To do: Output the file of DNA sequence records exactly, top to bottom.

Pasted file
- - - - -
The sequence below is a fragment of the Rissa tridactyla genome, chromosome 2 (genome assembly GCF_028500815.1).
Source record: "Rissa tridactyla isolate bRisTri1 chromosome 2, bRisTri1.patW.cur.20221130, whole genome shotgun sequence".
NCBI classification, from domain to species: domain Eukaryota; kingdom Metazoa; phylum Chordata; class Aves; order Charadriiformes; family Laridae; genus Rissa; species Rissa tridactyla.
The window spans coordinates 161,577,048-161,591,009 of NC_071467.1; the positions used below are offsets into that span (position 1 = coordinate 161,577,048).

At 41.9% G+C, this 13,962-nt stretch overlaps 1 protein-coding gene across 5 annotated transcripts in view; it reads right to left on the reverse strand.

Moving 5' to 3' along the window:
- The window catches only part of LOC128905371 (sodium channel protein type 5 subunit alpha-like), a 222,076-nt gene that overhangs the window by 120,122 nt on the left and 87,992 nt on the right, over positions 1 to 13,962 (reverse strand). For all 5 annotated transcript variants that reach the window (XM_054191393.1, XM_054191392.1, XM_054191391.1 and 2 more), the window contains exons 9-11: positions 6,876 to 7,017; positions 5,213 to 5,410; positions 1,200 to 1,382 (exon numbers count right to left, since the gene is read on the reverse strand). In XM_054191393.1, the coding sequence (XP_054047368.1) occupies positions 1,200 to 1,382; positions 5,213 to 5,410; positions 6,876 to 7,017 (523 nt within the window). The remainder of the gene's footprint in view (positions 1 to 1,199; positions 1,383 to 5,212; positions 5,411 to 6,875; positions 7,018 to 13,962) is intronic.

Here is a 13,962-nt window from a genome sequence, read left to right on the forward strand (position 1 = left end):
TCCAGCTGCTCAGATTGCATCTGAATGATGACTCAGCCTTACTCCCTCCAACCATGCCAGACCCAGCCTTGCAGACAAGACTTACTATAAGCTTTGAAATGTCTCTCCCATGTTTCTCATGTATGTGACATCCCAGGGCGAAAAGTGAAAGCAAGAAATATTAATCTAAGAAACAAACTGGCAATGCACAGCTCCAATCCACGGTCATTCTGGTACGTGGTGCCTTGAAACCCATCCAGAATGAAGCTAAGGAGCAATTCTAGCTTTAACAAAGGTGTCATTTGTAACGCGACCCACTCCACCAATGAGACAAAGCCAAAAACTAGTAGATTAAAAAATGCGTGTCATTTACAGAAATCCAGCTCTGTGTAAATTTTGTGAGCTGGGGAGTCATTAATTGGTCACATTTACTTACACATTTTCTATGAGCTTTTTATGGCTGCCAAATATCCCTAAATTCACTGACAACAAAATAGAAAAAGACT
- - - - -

The sequence below is a fragment of the Rissa tridactyla genome, chromosome 2 (genome assembly GCF_028500815.1).
Source record: "Rissa tridactyla isolate bRisTri1 chromosome 2, bRisTri1.patW.cur.20221130, whole genome shotgun sequence".
NCBI classification, from domain to species: domain Eukaryota; kingdom Metazoa; phylum Chordata; class Aves; order Charadriiformes; family Laridae; genus Rissa; species Rissa tridactyla.
The window spans coordinates 161,577,048-161,591,009 of NC_071467.1; the positions used below are offsets into that span (position 1 = coordinate 161,577,048).

At 41.9% G+C, this 13,962-nt stretch overlaps 1 protein-coding gene across 5 annotated transcripts in view; it reads right to left on the reverse strand.

Moving 5' to 3' along the window:
- The window catches only part of LOC128905371 (sodium channel protein type 5 subunit alpha-like), a 222,076-nt gene that overhangs the window by 120,122 nt on the left and 87,992 nt on the right, over positions 1 to 13,962 (reverse strand). For all 5 annotated transcript variants that reach the window (XM_054191393.1, XM_054191392.1, XM_054191391.1 and 2 more), the window contains exons 9-11: positions 6,876 to 7,017; positions 5,213 to 5,410; positions 1,200 to 1,382 (exon numbers count right to left, since the gene is read on the reverse strand). In XM_054191393.1, the coding sequence (XP_054047368.1) occupies positions 1,200 to 1,382; positions 5,213 to 5,410; positions 6,876 to 7,017 (523 nt within the window). The remainder of the gene's footprint in view (positions 1 to 1,199; positions 1,383 to 5,212; positions 5,411 to 6,875; positions 7,018 to 13,962) is intronic.

Here is a 13,962-nt window from a genome sequence, read left to right on the forward strand (position 1 = left end):
TCCAGCTGCTCAGATTGCATCTGAATGATGACTCAGCCTTACTCCCTCCAACCATGCCAGACCCAGCCTTGCAGACAAGACTTACTATAAGCTTTGAAATGTCTCTCCCATGTTTCTCATGTATGTGACATCCCAGGGCGAAAAGTGAAAGCAAGAAATATTAATCTAAGAAACAAACTGGCAATGCACAGCTCCAATCCACGGTCATTCTGGTACGTGGTGCCTTGAAACCCATCCAGAATGAAGCTAAGGAGCAATTCTAGCTTTAACAAAGGTGTCATTTGTAACGCGACCCACTCCACCAATGAGACAAAGCCAAAAACTAGTAGATTAAAAAATGCGTGTCATTTACAGAAATCCAGCTCTGTGTAAATTTTGTGAGCTGGGGAGTCATTAATTGGTCACATTTACTTACACATTTTCTATGAGCTTTTTATGGCTGCCAAATATCCCTAAATTCACTGACAACAAAATAGAAAAAGACT